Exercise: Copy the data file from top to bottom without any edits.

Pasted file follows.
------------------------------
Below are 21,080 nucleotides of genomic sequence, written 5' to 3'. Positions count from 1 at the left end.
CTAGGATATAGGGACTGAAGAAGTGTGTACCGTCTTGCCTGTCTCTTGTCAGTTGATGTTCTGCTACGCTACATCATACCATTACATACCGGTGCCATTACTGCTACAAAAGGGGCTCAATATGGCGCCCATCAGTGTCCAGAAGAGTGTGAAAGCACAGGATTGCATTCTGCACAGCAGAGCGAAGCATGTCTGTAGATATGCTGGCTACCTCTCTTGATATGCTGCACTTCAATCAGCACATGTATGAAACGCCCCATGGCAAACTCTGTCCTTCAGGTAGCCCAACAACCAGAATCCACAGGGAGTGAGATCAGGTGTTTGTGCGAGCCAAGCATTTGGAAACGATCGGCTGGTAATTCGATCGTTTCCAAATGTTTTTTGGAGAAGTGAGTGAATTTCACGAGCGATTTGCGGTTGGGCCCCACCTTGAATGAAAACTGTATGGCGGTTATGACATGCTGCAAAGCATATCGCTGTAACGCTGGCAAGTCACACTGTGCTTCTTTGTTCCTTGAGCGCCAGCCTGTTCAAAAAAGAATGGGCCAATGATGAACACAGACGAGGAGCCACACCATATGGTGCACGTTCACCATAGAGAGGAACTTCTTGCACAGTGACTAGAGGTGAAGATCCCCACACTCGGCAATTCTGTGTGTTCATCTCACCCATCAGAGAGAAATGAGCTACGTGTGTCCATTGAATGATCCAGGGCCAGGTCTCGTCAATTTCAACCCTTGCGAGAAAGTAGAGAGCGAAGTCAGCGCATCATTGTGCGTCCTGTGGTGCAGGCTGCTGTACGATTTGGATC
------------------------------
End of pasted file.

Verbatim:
Below are 21,080 nucleotides of genomic sequence, written 5' to 3'. Positions count from 1 at the left end.
CTAGGATATAGGGACTGAAGAAGTGTGTACCGTCTTGCCTGTCTCTTGTCAGTTGATGTTCTGCTACGCTACATCATACCATTACATACCGGTGCCATTACTGCTACAAAAGGGGCTCAATATGGCGCCCATCAGTGTCCAGAAGAGTGTGAAAGCACAGGATTGCATTCTGCACAGCAGAGCGAAGCATGTCTGTAGATATGCTGGCTACCTCTCTTGATATGCTGCACTTCAATCAGCACATGTATGAAACGCCCCATGGCAAACTCTGTCCTTCAGGTAGCCCAACAACCAGAATCCACAGGGAGTGAGATCAGGTGTTTGTGCGAGCCAAGCATTTGGAAACGATCGGCTGGTAATTCGATCGTTTCCAAATGTTTTTTGGAGAAGTGAGTGAATTTCACGAGCGATTTGCGGTTGGGCCCCACCTTGAATGAAAACTGTATGGCGGTTATGACATGCTGCAAAGCATATCGCTGTAACGCTGGCAAGTCACACTGTGCTTCTTTGTTCCTTGAGCGCCAGCCTGTTCAAAAAAGAATGGGCCAATGATGAACACAGACGAGGAGCCACACCATATGGTGCACGTTCACCATAGAGAGGAACTTCTTGCACAGTGACTAGAGGTGAAGATCCCCACACTCGGCAATTCTGTGTGTTCATCTCACCCATCAGAGAGAAATGAGCTACGTGTGTCCATTGAATGATCCAGGGCCAGGTCTCGTCAATTTCAACCCTTGCGAGAAAGTAGAGAGCGAAGTCAGCGCATCATTGTGCGTCCTGTGGTGCAGGCTGCTGTACGATTTGGATC